Every now and then this blog takes a close-up of the work an individual agency is doing. This week we would like to profile Starting Over, Inc. a small Los Angeles agency dedicated to helping individuals who have fallen by the wayside and are trying to reenter the mainstream of normal life. Starting Over Inc. is dedicated to helping Southern California's most vulnerable by addressing homelessness, recidivism, and reentry. Although providing transitional housing is an important part of their service, over time the program has evolved a seven-part service model that seeks to address the complex of conditions that hinder a successful reentry into the mainstream.
Few people outside the social work profession are aware that juvenile justice is administered on a state-by-state basis. While there is no national system that establishes norms beyond the adult criminal justice system, (processes include arrest, detainment, petitions, hearings, adjudications, dispositions, placement, probation, and reentry) the juvenile justice system in most states operates according to the premise that youth are fundamentally different from adults, both in terms of level of responsibility and potential for rehabilitation. Whereas sentencing for a serious crime following a guilty verdict in the criminal justice system often results in jail or prison time, the juvenile justice system seeks to avoid incarceration whenever possible.
Topics: Juvenile Justice
We are quite surprised but pleased by our readers' enthusiastic response to our recent blog on forensic social work. Social workers and workers from other professions were so intrigued by the work that forensic social workers do within the criminal justice system that they asked if we would flesh out a little more the career details of the forensic social work specialty. If you're considering a career in forensic social work, here's an overview you may find helpful.
There are over 111,565 forensic social workers currently employed in the United States, but few people have any idea what they do. Forensic social workers are involved in both criminal and civil cases that can include termination of parental rights, juvenile and adult justice services, corrections, and mandated treatment. They fight against oppression that is exhibited through exploitation, marginalization, powerlessness, violence, criminalization, and cultural dominance or imperialism. Forensic social workers assist individuals of all ages, handling child custody, juvenile arrest, and child maltreatment, elder abuse, divorce, civil disputes and criminal offending and imprisonment. As counselors they may provide psychosocial counseling, group counseling or mediation services. As a case manager or liaison, they link the legal world with the field of social work. They may be employed across a wide variety of settings such as court systems, mental health agencies, rehabilitation centers, correctional facilities, hospitals, child and family agencies, prisons, and faith-based institutions.
As stated in Article 40 of the Convention on the Rights of the Child:
"Every child in conflict with the law has the right to be treated in a manner that takes into account “the desirability of promoting [his/her] reintegration and [his/her] assuming a constructive role in society.”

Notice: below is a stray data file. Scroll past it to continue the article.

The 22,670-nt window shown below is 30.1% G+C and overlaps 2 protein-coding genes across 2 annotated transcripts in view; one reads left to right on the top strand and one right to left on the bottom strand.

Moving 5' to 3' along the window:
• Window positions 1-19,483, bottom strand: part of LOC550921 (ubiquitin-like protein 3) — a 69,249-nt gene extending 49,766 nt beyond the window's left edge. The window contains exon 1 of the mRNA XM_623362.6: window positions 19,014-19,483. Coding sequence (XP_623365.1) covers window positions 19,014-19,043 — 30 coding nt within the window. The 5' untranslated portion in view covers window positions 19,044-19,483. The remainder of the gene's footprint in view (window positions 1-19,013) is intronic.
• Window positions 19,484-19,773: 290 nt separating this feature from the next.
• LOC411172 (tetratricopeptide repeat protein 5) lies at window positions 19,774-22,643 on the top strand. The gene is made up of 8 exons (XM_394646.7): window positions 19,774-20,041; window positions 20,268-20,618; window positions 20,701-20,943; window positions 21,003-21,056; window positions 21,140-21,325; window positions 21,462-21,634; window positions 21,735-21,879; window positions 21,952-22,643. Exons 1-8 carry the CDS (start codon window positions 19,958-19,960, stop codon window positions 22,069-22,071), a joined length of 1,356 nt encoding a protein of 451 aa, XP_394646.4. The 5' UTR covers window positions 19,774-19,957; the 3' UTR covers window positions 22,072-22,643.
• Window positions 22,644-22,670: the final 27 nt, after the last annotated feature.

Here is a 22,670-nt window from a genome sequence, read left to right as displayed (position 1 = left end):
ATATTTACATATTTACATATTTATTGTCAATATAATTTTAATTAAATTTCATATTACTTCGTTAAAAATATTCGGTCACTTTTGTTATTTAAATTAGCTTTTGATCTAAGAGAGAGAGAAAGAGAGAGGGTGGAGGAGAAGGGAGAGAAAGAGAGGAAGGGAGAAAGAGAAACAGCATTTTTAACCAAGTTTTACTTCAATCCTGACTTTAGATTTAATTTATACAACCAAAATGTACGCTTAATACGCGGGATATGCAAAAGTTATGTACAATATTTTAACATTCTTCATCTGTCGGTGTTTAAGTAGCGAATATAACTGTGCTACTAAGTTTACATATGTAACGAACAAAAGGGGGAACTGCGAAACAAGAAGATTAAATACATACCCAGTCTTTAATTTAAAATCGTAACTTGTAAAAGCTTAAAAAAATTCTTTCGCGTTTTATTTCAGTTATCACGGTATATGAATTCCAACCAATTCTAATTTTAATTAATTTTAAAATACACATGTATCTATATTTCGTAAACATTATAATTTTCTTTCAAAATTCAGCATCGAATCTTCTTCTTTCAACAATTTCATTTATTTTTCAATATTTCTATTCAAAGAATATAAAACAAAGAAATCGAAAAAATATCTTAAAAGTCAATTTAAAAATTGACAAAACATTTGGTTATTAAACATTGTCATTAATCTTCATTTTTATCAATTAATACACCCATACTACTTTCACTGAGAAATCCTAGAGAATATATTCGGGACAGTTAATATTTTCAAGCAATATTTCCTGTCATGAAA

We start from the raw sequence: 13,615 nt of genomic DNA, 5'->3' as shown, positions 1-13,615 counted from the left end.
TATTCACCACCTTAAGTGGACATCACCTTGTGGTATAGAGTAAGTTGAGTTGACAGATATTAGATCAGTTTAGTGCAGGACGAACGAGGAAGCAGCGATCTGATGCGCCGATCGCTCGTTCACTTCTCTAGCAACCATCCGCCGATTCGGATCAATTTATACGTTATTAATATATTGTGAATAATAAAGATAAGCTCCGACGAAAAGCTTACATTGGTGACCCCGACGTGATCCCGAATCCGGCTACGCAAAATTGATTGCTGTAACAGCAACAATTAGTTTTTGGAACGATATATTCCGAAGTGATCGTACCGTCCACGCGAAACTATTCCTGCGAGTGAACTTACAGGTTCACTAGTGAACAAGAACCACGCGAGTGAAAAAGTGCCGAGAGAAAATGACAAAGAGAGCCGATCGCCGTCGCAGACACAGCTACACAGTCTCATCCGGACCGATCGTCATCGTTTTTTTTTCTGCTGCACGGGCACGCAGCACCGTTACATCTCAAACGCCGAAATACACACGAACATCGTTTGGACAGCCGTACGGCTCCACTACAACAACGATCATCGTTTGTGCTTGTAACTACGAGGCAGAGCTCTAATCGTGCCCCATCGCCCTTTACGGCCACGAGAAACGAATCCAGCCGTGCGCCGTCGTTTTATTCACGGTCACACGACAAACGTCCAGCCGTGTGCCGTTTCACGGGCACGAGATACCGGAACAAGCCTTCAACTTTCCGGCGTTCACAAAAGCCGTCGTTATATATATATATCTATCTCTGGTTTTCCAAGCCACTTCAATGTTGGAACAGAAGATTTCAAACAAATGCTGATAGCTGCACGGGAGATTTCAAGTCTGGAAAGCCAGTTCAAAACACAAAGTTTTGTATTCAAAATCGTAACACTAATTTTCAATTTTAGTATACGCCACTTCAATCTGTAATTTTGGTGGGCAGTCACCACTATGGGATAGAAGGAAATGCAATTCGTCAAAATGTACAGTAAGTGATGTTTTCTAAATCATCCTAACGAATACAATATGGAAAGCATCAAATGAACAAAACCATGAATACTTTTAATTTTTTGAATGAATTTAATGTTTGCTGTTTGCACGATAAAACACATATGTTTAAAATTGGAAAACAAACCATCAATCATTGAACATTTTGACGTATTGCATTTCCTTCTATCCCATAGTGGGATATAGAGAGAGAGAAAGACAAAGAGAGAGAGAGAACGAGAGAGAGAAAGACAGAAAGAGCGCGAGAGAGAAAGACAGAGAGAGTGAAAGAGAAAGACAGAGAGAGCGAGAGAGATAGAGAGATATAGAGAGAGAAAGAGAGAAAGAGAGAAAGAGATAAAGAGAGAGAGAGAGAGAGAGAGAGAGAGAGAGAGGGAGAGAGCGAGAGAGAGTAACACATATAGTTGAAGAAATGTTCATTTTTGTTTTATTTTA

Juvenile Justice caseworkers manage cases for "best case" outcomes and "case closed" status. When they are assigned a client, the case worker monitors and supports that youth from their first offense through juvenile court, detentions and residential or other out-of-home placements. The progress of a youth through the juvenile justice system is often long and arduous from intake, booking, and registration to court action, fines, detention, sentencing, probation, and residential placement. Frequently, these same youthful offenders are "cross-over" cases that have come to the attention of both child protective services and juvenile justice case workers.
Your response to last week's blog on the social worker's role in juvenile justice was overwhelmingly positive but many of you thought that the issues might be better clarified in context. So, let's try to put juvenile justice in some historical perspective.
- During a single year, an estimated 2.1 million youth under the age of 18 are arrested in the United States.
- Though overall rates have been declining over the past years, approximately 1.7 million delinquency cases are disposed in juvenile courts annually.
- Youth are referred to the juvenile justice system for different types of offenses.
- The majority of youth processed through the juvenile court are adjudicated (i.e., declared by a judge to be) delinquent, for most offenses.
Drug and alcohol use remains a severe problem among school age children, with the National Institute on Drug Abuse showing that 5.4% of 8th graders, 9.8% of 10th graders, and 14.3% of 12th graders use illicit substances, and nearly 1.3 million teens have a substance use disorder. Unfortunately, recovery treatment is often unsuccessful when teens return to their schools and are surrounded by the same peers and the same opportunities to use. Data shows that nearly 70% of students who attend recovery and return to their school will relapse in 6 months or less.
Since 1977 when Annie opened on Broadway, theatrical artists have been portraying endangered youth who have experienced both maltreatment and engaged in delinquent behavior like Oliver Twist and Little Orphan Annie.
Oliver! and Annie, two of Broadway’s most iconic musicals, star two children caught between Juvenile Justice and Child Protective Services.